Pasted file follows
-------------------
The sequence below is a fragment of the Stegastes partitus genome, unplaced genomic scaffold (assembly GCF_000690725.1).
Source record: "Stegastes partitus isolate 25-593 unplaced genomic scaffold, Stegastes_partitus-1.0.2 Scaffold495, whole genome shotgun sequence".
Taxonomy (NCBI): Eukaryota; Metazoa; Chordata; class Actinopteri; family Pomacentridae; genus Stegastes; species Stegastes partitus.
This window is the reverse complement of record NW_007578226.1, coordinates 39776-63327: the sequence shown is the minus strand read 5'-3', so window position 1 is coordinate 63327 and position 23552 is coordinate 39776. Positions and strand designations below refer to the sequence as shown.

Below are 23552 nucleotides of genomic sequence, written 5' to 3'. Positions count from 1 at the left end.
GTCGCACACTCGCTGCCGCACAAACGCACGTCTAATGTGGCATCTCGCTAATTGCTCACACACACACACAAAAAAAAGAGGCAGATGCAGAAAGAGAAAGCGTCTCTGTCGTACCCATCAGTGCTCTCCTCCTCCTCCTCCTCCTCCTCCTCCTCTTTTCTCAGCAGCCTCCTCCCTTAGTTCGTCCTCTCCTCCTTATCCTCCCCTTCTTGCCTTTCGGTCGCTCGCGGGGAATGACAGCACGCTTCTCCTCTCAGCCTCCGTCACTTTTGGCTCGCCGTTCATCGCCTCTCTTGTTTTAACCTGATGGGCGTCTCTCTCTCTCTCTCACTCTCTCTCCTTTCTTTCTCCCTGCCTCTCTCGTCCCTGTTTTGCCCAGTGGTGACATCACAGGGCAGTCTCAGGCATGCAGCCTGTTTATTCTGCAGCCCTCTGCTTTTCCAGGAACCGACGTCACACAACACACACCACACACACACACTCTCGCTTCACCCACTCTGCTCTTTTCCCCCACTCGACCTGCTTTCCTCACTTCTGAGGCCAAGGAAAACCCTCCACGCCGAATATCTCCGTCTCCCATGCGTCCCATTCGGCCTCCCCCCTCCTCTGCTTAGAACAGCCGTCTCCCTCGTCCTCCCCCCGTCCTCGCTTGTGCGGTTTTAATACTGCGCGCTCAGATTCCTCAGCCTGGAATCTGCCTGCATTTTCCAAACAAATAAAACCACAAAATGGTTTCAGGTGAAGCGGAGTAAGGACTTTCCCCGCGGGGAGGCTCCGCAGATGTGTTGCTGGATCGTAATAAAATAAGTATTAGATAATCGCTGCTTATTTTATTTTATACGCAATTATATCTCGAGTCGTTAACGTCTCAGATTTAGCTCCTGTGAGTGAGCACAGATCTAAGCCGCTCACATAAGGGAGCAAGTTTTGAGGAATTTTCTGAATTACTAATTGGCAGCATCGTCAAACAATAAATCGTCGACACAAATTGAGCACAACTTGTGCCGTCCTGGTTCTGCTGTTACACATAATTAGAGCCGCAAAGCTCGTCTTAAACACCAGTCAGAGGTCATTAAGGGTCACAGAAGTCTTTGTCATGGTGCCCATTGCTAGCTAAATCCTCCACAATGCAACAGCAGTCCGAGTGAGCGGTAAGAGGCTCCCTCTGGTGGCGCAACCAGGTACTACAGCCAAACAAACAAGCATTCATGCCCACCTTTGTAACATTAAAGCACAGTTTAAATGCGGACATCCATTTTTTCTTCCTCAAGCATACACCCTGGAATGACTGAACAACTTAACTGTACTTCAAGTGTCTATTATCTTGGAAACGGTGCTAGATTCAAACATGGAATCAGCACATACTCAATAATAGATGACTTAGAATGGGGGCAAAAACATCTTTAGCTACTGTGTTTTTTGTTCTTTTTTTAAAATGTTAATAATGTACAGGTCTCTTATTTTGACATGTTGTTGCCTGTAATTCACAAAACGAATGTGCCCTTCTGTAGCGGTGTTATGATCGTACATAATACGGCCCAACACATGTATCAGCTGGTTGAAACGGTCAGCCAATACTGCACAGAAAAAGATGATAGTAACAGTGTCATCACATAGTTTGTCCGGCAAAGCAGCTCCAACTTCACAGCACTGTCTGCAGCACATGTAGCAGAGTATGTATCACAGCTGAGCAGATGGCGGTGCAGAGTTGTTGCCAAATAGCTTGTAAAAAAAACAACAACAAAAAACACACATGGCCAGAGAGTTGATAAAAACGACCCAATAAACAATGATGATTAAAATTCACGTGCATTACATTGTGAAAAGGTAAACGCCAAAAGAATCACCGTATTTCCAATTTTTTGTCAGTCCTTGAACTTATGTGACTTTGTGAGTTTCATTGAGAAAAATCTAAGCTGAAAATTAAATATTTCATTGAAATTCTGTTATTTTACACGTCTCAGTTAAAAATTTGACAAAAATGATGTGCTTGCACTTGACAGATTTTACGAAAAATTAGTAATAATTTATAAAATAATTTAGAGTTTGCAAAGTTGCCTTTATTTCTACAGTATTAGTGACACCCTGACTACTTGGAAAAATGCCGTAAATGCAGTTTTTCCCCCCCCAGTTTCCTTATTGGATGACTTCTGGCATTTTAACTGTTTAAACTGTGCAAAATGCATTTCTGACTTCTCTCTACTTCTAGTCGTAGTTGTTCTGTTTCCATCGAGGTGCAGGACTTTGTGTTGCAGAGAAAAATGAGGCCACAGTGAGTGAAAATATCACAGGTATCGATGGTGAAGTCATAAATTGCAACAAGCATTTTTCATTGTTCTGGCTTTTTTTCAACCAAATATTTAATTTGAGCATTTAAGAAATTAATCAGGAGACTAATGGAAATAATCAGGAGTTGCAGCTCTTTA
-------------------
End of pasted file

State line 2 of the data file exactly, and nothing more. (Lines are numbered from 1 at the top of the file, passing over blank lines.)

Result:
Source record: "Stegastes partitus isolate 25-593 unplaced genomic scaffold, Stegastes_partitus-1.0.2 Scaffold495, whole genome shotgun sequence".